The European Union’s second highest court, the General Court of the European Union, has nullified the European Commission’s decision to fine Apple €13 billion for allegedly skipping taxes in Ireland.
The court explained the EC’s decision is being reversed because it failed to show to the requisite legal standard that Apple enjoyed an advantages for the purposes of Article 107(1) TFEU. In other words, the evidence was not categorical.
"According to the General Court, the Commission was wrong to declare that ASI (Apple Sales International) and AOE (Apple Operations Europe) had been granted a selective economic advantage and, by extension, State aid," reads the press release.
Four years ago, the European Commission ruled that a deal between Apple and Ireland, that frees the company from €13bn in taxes, is illegal and represents an unlawful tax advantage.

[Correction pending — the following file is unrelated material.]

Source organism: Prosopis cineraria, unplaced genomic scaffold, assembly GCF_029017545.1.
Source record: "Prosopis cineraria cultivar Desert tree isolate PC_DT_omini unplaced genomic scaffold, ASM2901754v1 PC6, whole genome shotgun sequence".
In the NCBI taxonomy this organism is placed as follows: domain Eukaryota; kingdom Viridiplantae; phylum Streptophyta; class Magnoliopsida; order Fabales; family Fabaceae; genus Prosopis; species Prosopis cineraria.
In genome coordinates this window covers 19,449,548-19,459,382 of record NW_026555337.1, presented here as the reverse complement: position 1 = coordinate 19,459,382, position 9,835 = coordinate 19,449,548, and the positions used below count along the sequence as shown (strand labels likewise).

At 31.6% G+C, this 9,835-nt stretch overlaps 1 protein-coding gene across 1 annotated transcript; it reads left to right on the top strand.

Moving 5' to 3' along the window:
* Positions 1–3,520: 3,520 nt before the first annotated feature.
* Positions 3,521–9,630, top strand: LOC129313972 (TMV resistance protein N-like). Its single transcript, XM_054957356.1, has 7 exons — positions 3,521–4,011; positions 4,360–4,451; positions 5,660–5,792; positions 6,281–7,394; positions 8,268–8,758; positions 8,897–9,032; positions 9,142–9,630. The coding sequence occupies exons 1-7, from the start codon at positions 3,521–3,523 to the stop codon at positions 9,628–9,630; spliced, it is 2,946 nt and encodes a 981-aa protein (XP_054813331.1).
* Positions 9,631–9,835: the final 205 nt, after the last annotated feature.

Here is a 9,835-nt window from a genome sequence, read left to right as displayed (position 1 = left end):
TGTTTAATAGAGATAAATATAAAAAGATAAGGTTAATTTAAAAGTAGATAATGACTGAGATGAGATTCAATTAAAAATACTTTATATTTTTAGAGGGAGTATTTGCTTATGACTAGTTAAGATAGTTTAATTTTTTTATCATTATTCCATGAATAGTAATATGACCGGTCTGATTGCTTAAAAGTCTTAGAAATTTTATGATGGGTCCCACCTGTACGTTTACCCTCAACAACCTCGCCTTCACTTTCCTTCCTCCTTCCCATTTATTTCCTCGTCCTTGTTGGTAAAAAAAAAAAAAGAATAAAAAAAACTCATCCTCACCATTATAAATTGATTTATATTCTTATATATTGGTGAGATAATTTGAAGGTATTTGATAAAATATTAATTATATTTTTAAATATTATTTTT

After two years of investigating the matter, the EC concluded that there were two tax rulings that “substantially and artificially” lowered the taxes Apple has had to pay in the country since 1991.
"Apple Sales International as a whole paid very little tax on its profits. In 2011, Apple Sales International made a profit of €16 billion; less than €50 million were allocated to the Irish branch," said EC commissioner Margrethe Vestager at the time.
"The rest was allocated to the so-called head office where they remained untaxed. This meant that Apple's effective tax rate in 2011 was 0.05%."
"Apple's tax benefits in Ireland are illegal. Two tax rulings granted by Ireland have artificially reduced Apple's tax burden for over two decades in breach of EU state aid rules. Apple now has to repay the benefits worth up to €13 billion, plus interest."
Apple’s CEO Tim Cook called the whole process “political crap” and promised to fight the penalty “tooth and nail”, so will be vindicated by the court's recent decision.